Imatges de pÓgina

trived in the manner they are, in order to avoid all resemblance to those of our Nation: on the contrary, if the former are any way influenced by the latter, it is by the desire of imitating them. A mode begins to be out of date at Paris, just when it has been introduced at London by some English Nobleman. The Court and the first-rate Nobility immediately take it up: it is next introduced about St. James's by those that ape the manners of the Court; and by the time it has reached the City, a contrary mode already prevails at Paris, where the English, bringing with them the obsolete mode, appear like the people of another world. The little hats, for example, at present so fashionable in France, begin to be wore by the Nobility, who borrowed the model from Paris: by degrees the English will come at the diminutive size; but the great hats will then be resumed at Paris. This holds good in general, with regard both to men and women's apparel."

It has long been customary for the lower classes to hold a burlesque election at Wandsworth after a dissolution of Parliament for the choice of a Mayor of Garratt. To describe the strange proceedings of the candidates, who are always selected from the most ludicrous or most hideous of the community, or the riotous freaks of the mob, would be impossible. One vast wave of the populace rolls impetuous from London after the candidates

didates and officers of the election; and, if there is but little taste in their dresses, there is always much "unreal mockery" of finery disposed in a manner which cannot but excite laughter, and the curiosity of those who are but little satisfied to witness the quarrels and intoxication that distinguish the electors of the borough of Garratt.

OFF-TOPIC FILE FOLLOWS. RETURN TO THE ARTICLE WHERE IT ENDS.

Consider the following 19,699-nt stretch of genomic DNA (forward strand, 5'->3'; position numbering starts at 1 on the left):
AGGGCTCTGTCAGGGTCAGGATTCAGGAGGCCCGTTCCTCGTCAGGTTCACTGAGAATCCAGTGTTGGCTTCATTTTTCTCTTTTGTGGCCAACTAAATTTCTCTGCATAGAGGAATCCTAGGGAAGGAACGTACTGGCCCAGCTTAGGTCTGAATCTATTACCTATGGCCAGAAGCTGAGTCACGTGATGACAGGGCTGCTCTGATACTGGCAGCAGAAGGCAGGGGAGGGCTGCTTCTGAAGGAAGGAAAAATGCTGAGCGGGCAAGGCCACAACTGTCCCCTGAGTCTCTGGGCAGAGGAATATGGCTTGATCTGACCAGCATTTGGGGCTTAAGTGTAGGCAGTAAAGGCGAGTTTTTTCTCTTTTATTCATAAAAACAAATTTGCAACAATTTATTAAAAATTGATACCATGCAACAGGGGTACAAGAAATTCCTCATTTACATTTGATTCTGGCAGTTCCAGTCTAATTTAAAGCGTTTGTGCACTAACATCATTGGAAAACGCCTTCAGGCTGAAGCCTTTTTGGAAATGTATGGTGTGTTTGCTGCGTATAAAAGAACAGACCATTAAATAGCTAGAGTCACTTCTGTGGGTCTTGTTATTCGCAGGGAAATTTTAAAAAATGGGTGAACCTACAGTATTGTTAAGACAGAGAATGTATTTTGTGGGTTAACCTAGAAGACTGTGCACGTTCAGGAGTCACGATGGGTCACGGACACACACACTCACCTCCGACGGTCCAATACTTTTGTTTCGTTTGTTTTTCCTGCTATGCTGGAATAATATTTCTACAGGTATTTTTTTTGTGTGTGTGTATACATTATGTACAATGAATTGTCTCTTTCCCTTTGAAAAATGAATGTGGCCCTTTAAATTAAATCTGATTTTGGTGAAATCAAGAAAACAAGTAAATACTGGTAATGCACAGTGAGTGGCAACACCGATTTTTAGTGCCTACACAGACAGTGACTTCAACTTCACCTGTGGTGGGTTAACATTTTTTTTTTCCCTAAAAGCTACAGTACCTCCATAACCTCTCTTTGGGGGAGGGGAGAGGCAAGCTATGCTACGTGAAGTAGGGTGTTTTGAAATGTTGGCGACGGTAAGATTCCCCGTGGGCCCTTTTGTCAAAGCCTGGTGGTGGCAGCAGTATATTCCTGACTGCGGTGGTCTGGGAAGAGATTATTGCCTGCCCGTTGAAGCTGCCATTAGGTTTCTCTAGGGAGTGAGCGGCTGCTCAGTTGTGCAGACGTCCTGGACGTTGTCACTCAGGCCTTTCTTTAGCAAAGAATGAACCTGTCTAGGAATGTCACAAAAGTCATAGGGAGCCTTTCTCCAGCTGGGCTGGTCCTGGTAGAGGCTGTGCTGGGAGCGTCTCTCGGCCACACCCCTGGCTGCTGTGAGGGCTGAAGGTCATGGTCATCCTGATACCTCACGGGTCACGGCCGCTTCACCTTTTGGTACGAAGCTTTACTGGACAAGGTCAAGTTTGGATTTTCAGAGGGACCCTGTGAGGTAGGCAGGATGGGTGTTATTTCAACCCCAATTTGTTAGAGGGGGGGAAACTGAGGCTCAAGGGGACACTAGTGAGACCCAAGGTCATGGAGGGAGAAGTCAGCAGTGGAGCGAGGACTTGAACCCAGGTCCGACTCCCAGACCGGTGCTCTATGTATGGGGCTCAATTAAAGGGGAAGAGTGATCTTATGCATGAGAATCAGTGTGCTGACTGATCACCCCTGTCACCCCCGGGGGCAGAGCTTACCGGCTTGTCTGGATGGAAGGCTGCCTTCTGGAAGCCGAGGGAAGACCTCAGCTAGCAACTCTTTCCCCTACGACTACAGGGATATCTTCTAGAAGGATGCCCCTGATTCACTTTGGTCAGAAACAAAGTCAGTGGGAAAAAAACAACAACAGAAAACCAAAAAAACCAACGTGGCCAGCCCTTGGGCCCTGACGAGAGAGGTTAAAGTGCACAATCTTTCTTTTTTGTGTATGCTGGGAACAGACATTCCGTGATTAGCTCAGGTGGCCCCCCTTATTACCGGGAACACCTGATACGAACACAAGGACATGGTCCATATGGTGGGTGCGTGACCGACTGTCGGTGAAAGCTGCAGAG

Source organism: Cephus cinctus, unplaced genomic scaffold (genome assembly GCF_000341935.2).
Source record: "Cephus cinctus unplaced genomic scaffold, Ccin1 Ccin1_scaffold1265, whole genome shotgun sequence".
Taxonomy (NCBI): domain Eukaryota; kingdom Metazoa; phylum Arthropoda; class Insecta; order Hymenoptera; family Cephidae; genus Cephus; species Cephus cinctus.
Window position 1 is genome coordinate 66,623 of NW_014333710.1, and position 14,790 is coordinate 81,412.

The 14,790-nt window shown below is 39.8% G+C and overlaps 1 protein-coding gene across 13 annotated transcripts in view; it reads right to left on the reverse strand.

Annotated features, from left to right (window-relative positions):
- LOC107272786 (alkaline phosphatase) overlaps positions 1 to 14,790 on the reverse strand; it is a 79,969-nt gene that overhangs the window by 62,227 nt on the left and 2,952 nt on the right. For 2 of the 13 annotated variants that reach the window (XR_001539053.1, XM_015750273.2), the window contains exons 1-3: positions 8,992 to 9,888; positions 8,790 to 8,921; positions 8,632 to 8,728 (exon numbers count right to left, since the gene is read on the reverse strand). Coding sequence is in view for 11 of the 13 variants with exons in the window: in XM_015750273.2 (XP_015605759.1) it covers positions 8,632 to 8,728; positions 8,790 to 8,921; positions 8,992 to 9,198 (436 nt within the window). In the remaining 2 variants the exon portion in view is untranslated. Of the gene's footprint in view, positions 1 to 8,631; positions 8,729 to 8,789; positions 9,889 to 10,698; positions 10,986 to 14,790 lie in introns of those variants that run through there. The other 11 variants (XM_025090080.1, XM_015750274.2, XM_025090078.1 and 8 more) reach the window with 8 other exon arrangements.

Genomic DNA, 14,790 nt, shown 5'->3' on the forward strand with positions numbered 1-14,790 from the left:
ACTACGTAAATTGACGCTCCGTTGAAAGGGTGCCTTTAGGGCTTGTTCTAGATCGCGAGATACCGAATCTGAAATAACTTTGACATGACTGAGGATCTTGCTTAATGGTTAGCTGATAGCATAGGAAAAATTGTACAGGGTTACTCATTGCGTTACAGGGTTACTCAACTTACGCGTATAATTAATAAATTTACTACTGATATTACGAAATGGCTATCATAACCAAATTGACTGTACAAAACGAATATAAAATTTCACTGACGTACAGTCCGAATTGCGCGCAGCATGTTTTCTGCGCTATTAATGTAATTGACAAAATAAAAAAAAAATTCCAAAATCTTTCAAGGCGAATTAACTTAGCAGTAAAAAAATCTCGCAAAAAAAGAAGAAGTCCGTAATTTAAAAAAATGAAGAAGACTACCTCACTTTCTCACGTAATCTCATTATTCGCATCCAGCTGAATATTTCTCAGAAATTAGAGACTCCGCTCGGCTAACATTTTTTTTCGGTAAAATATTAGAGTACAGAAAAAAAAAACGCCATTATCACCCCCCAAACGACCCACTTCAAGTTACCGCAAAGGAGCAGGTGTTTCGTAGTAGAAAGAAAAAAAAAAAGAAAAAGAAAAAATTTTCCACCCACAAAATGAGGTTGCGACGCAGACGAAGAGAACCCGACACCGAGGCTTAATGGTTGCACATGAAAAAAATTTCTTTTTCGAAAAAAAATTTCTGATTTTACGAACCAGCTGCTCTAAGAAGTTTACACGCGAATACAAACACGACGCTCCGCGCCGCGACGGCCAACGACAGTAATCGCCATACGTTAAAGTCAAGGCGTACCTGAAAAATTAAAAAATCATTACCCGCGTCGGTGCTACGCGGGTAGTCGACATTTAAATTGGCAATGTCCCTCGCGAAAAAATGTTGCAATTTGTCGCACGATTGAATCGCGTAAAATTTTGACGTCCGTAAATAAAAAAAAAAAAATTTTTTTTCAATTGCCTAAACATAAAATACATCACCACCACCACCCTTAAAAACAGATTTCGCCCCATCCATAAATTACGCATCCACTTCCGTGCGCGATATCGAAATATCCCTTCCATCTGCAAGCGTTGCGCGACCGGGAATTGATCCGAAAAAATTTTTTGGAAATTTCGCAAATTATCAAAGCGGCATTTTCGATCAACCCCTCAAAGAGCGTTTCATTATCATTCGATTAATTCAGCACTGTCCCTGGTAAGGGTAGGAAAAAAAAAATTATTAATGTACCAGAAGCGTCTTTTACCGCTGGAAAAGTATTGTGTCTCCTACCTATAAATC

Many whimsical and satirical imitations of speeches and promises are made upon these occasions; but the electors, contrary to the customs of other elections, always treat themselves, though tin sixpences have sometimes been thrown amongst the mob as bribes.

The present member for Garratt is Sir Henry Dimsdale, Citizen and Muffin-seller, one of the oddest productions of injured nature, and an idiot. It is strange that the people who act these follies cannot perceive they are satirizing themselves. If they were not willing to be deceived, promises never meant to be performed would not be made; and, if they would neither receive bribes nor be treated, candidates would never offer the former, or furnish materials for the latter. When they chair a real member through Westminster, after having violated the freedom of election by deeds which deserve hanging, these wanton fools pull the hustings over their own heads, and frequently maim peaceable spectators.-Such are the electors of Garratt and.. !




To particularise every species of Eccentricity which has distinguished this great community would be useless; but the whims of certain individuals of it ought to be noticed, in order that a just estimate may be formed of the grand whole. In the month of November 1700, an old gentleman was found lifeless on the floor of his apartment in Dartmouth-street by his landlady, who had been alarmed by hearing him fall. He died intestate, and worth 600l. per annum; but his manner of living was penurious to the most extravagant degree, allowing nature barely fourpenny worth of boiled meat and broth per day. When he went from home he was under the necessity of hiring a boy for a penny to lead him across the Park, as he was near-sighted; but this was almost the only intercourse he had with man